Or look at the millions of dollars the oil and energy companies have doled out to our elected offcials trying to get us to give them huge tax breaks because they can't make enough money anymore.
Yea right. Look at the corporate profits from Exxon, BP, Shell, etc. for thepast 10 years. They are the richest companies in the world.

I used to ponder why on earth anyone would want to run for office. They pay isn't that great and you get loved and hated equally. However, this is where the supreme court decision comes into play. Look at who got elected and who funded them.
Micche is a big oil employee....hmm. Geissel received tons of money from corporations.....hmm. The guv was a lobbyist for big oil...hmmm.
See the picture? No need to bribe a dimwit with 2k to get them to vote your way. Now just pour big sums of money to them "legally" and get your play for pay done.

The religous right has plans for us, the taxpayer, to foot the bill for us to pay for their kids to learn their theologic beliefs. This will be the end of public education. Perhaps that is what they want. They realize that if they dumb down the general population enough they can get away with everything.
Last thing we need is producing thousands of students who believe the earth is 5000 years old.......

Get a hold of your legislature and TELL them to kill this bill now.

Aknauta
2
Points
Aknauta 02/24/13 - 09:30 am
0
4
Sadly it appears that the

Sadly it appears that the left-wing reveals it's hatred of things religeous. How sad, in a great nation founded by the religious, that their enemies should hate them so.

Now who are the biggots?

cbeard
132
Points
cbeard 02/24/13 - 01:20 pm
2
0
Religious bigots

Sorry Aknauta, if you think stealing from all citizens to give to a small religious extremist groups to indoctrinate their children against having to live in the real world is fine, you're still the bigots.

jlmh
339
Points
jlmh 02/24/13 - 03:01 pm
0
1
The state has a

The state has a responsibility to supply quality education to its students. In the Kenai Peninsula Borough School District, 30% of the public schools failed their AYP last year. Families who live where the local public school consistently fails to meet its adequate yearly progress goals, who cannot afford a private school and don't make it into a charter school lottery, want options. Vouchers are one way to supply those options. There are concerns and challenges involved in a voucher system, and it may not ultimately be a viable option. But labeling private schools as uniformly small, religious, extremist, dumbed-down indoctrination factories isn't addressing the problem either. Most private schools provide an excellent education, and produce students with superior reading, writing and math skills.

Raoulduke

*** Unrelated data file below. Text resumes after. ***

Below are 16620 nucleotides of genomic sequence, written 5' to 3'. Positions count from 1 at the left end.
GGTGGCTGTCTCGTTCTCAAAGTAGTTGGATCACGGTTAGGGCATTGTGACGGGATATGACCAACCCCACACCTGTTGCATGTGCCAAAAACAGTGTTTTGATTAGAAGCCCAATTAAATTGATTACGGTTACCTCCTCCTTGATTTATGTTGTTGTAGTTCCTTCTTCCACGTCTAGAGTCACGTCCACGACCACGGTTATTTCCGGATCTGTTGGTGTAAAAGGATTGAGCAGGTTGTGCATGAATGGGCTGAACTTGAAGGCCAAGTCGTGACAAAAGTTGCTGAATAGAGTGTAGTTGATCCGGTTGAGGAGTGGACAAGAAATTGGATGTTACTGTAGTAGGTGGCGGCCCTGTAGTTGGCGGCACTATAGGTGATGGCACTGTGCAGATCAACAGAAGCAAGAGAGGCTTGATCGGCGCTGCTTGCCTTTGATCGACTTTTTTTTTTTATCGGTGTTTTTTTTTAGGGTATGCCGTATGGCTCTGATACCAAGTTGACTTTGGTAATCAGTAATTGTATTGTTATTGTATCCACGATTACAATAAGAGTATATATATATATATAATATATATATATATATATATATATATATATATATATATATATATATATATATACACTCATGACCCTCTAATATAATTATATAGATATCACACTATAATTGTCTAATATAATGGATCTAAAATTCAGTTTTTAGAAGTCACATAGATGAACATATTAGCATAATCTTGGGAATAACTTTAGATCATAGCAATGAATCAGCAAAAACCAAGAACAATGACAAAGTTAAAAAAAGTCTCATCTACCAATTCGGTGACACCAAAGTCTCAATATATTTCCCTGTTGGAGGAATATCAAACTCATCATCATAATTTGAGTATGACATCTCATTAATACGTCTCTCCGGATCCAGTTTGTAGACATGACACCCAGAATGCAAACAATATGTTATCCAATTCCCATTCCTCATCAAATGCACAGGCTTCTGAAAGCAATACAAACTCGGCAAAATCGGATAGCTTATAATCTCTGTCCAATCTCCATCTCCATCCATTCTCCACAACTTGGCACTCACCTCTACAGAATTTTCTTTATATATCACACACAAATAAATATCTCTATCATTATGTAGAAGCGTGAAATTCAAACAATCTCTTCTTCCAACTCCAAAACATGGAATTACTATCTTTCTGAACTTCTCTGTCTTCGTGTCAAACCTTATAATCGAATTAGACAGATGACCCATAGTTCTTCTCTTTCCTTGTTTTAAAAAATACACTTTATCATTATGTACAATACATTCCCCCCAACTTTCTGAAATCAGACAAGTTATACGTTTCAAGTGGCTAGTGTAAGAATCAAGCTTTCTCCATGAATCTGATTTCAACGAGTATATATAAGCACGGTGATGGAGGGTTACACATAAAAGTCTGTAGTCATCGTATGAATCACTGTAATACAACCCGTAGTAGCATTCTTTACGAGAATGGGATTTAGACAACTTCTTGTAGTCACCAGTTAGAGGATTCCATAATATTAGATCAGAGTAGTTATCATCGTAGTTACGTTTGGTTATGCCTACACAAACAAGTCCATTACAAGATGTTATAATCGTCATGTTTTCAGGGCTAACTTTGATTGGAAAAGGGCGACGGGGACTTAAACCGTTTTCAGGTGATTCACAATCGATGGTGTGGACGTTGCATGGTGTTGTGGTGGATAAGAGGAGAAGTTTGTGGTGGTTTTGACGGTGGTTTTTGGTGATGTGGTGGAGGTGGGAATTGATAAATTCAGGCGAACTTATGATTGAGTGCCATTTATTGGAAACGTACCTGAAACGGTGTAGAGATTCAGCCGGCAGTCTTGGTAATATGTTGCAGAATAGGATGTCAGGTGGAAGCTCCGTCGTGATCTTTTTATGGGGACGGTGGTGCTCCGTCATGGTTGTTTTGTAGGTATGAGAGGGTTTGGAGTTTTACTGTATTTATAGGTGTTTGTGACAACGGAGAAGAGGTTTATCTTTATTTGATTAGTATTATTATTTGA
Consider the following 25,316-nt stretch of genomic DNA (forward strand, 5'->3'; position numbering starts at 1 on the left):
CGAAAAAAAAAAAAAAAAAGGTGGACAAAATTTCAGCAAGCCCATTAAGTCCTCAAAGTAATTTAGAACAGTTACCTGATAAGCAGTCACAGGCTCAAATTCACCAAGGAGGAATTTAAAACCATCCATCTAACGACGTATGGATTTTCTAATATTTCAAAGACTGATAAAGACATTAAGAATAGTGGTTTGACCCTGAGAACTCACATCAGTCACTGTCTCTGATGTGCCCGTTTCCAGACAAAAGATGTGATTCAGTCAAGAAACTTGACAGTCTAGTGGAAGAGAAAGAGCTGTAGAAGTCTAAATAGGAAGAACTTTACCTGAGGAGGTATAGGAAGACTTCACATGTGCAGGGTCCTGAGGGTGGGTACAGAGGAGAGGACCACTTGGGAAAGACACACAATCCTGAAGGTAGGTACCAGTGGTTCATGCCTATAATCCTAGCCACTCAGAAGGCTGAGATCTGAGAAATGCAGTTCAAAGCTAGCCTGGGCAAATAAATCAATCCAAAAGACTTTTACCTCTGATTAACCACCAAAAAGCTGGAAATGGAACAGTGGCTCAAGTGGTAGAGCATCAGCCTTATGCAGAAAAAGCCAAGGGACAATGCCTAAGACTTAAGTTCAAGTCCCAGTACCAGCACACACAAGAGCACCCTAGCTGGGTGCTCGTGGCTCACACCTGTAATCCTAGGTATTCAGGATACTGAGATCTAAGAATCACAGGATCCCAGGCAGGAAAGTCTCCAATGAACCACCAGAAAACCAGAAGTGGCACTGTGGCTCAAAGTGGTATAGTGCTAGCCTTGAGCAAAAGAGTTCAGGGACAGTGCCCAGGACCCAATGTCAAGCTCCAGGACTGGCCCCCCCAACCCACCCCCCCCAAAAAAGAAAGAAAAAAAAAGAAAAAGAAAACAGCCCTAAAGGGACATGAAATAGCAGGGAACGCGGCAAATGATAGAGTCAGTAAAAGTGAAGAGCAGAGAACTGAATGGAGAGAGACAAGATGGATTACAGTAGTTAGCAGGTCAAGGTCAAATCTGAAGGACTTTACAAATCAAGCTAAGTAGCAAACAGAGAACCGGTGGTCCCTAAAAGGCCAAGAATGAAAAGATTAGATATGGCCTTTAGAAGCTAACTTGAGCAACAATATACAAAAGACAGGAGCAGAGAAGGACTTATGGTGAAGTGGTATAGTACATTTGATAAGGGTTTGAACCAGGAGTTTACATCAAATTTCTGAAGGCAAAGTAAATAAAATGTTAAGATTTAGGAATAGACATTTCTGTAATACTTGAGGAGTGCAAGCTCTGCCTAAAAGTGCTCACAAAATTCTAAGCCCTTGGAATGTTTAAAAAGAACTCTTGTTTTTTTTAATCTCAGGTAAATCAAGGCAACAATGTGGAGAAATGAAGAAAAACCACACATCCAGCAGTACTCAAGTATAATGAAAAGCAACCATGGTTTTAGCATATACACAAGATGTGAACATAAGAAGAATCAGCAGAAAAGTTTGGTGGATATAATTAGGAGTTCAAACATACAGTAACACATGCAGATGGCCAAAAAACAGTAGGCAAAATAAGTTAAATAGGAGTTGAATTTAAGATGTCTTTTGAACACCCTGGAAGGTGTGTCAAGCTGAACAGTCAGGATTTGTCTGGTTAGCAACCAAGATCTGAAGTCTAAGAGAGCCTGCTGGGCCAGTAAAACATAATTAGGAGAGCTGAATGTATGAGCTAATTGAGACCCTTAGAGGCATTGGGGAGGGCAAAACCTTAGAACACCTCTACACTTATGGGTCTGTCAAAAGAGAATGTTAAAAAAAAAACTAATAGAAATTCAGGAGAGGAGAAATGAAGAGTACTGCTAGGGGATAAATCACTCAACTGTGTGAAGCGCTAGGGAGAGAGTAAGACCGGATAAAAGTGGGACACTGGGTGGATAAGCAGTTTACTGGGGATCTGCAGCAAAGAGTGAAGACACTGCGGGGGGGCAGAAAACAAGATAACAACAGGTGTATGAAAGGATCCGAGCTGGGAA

2442
Points
Raoulduke 02/24/13 - 03:09 pm
1
0
Seperation

There is by mandate separation of church,and state. I believe.This separation means no TAX dollars for churches,or parochial schools. The churches are tax exempt.They already request 10% from church goers yearly yield. When churches pay taxes like any other corporation.Then,and only then. The Treaty of Tripoli Which was passed by Congress unanimously.
Stated in the Articles that the United States was not a christian nation. The United States can not claim any religion.There by the Separation.

jlmh
339
Points
jlmh 02/24/13 - 04:39 pm
0
2
No one is forcing anyone to

No one is forcing anyone to go to a religious school, a church-affiliated school, or even a private school. It would just extend the option. This was sufficient for the Supreme Court when it ruled school vouchers to be Constitutional in Zelman v. Simmons-Harris. Perhaps you think only the rich should have access to good schools?

KenaiKardinal88
381
Points
KenaiKardinal88 02/25/13 - 03:19 pm
0
2
Liberals Oppose It - It's a Good Idea

When mega-liberals like Vic Fischer and Drummond of Anchorage oppose anything - it's likely very good for the state of Alaska.

Fischer and Begich are lackey's of Obama.

Norseman
2841
Points
Norseman 02/28/13 - 08:30 am
0
1
What does obama have to do

What does obama have to do with this? You sound like wow, he who got banned, blaming the tidal changes on obama and everything else. Please stick to the topic and quit spewing your obama hatred at every turn, gets real old fast.

What pertains to this topic is the notion of Alaska tax payers to foot the bill for religious schools.

Just put the bottle down for a minute and think about that. The westboro baptist church sets up a church school in the area and begins teaching kids to protest at soldiers funerals.

They are hundreds of religions and I as a taxpayer will refuse to give them one red cent of my hard earned money just so they can spew their idealogy amongst their sheeple.

This bill will not pass. There are enough Alaskans still around who can see how bad this could impact us all.